Hearing Her Honour read guilty to all six charges was a surreal moment. It was relief and release of all the emotions we had for a number of years. I really can’t imagine that Charles Duncan would have been shocked or surprised at the verdict. If a person does these deeds to that many women and feels he’s innocent, then he is truly kidding himself and mentally sick. I personally was surprised at my own reaction throughout the rest of the day. I just sobbed.

While I’ve given it much thought I haven’t really come to any conclusion about his sentence. He deserves jail time, but I think the real punishment is that his reputation as an upstanding former doctor and citizen has been tainted to say the least. It’s truly sad for his family and grandchildren.


Age 58

May justice be served.


Age 41

Yesterday’s verdict means so much more than simply the finding of Dr. Duncan guilty of all charges. For myself it signifies the end of a three-year journey. There were many dark days when I didn’t think I had the strength to sit with my fear and also show up as a mother/employee/daughter/friend. But this was always bigger than just me. I knew in my heart that there were more victims out there and that was the motivation behind my decision to reach out to the newspaper.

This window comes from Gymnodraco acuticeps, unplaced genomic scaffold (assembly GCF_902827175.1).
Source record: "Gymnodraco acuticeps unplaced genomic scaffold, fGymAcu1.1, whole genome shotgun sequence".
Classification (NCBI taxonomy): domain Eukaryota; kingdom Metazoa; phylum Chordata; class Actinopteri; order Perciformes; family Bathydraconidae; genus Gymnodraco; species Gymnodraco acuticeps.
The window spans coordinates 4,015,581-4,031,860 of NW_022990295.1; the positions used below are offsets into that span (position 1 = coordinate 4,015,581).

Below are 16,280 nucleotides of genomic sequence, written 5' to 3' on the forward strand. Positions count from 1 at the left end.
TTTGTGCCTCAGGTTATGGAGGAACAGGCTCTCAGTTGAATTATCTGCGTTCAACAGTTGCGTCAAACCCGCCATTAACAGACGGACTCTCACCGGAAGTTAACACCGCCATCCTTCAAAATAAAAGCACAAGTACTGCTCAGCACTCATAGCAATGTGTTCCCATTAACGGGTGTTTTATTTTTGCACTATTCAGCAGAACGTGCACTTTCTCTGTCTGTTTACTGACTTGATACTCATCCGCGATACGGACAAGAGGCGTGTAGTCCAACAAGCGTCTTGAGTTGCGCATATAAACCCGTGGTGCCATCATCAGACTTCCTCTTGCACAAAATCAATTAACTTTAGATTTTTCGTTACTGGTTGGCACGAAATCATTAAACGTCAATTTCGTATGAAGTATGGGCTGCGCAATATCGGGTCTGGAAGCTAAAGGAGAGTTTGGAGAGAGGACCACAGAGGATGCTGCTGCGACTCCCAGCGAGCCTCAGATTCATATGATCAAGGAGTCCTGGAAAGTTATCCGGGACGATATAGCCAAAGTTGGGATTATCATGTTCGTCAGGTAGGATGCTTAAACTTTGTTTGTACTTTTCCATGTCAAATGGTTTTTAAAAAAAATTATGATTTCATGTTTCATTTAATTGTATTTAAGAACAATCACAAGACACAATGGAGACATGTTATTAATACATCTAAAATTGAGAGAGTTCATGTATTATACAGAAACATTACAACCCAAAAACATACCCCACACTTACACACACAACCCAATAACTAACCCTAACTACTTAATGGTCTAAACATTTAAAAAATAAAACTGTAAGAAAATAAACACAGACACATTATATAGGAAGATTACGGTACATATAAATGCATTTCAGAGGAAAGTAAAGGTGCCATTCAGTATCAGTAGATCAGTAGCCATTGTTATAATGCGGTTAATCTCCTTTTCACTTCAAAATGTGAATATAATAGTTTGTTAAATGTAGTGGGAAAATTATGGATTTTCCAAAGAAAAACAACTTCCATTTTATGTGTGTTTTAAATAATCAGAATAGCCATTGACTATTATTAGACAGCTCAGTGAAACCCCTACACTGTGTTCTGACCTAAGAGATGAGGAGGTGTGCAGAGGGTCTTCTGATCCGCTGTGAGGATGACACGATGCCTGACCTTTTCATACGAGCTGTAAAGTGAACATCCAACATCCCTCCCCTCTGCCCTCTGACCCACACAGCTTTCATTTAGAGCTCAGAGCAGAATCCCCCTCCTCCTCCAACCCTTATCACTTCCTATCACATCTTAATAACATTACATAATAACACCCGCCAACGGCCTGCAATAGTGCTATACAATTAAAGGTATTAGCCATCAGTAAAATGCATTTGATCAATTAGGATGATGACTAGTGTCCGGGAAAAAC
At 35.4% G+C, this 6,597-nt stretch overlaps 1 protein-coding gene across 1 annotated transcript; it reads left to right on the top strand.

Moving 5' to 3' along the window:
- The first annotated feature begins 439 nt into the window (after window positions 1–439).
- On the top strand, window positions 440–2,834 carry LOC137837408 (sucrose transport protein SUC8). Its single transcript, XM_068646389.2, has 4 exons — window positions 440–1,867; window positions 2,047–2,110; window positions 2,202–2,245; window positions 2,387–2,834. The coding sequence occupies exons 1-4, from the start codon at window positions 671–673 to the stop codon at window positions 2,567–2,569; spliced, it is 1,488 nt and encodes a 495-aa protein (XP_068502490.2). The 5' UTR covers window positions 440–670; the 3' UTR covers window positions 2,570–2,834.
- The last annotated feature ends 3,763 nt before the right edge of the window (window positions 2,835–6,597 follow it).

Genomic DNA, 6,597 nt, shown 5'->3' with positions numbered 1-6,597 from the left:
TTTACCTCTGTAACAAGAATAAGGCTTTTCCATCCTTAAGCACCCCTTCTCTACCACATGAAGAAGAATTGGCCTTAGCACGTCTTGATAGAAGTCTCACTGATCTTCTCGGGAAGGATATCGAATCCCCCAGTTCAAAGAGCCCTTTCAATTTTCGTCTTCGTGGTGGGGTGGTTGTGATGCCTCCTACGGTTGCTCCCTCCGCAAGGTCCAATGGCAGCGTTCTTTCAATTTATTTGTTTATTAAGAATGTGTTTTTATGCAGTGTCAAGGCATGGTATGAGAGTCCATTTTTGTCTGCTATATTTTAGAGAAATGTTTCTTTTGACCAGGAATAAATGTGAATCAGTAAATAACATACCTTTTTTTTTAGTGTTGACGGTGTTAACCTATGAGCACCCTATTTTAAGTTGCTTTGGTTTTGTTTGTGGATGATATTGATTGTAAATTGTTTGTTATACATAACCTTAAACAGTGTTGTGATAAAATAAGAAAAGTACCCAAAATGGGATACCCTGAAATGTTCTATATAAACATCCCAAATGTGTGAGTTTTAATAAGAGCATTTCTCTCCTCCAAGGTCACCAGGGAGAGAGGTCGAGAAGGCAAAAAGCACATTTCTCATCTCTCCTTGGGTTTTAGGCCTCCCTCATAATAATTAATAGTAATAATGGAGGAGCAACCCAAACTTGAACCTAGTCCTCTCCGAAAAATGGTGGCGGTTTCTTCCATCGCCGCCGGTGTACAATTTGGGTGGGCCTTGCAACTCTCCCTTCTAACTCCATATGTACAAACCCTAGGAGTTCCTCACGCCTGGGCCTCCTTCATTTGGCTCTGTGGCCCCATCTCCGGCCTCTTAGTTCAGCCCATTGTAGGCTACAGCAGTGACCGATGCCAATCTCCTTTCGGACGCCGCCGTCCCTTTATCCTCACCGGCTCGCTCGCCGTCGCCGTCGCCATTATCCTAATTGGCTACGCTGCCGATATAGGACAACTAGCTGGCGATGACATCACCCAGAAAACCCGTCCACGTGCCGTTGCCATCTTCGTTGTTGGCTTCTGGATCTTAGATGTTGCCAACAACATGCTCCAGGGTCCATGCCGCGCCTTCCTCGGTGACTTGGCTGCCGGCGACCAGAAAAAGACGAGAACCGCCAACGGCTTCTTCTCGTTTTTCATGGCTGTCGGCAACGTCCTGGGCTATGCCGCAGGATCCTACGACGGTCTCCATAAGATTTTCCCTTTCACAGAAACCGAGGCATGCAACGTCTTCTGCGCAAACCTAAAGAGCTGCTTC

So to the women who came forward, I thank you. I put out my hand and you grabbed ahold of mine in solidarity and shouted, “Me too!”

To the women who didn’t come forward and still carry the weight your experience, I see you and I fought for you too.

To the young girls growing up, we are one step closer to a world where you don’t have to be afraid anymore.

I invite every person who has experienced the shame of sexual assault to rejoice in this small victory with me.

Ananya Roy said, “Patriarchy is emboldened by shame and silence.” We do not have to be silent anymore.


Age 67

This has been a long two years for those people who pushed through with their charges.

I would like to commend and congratulate all the women who were successful for their steadfast strength in following through with all of their charges.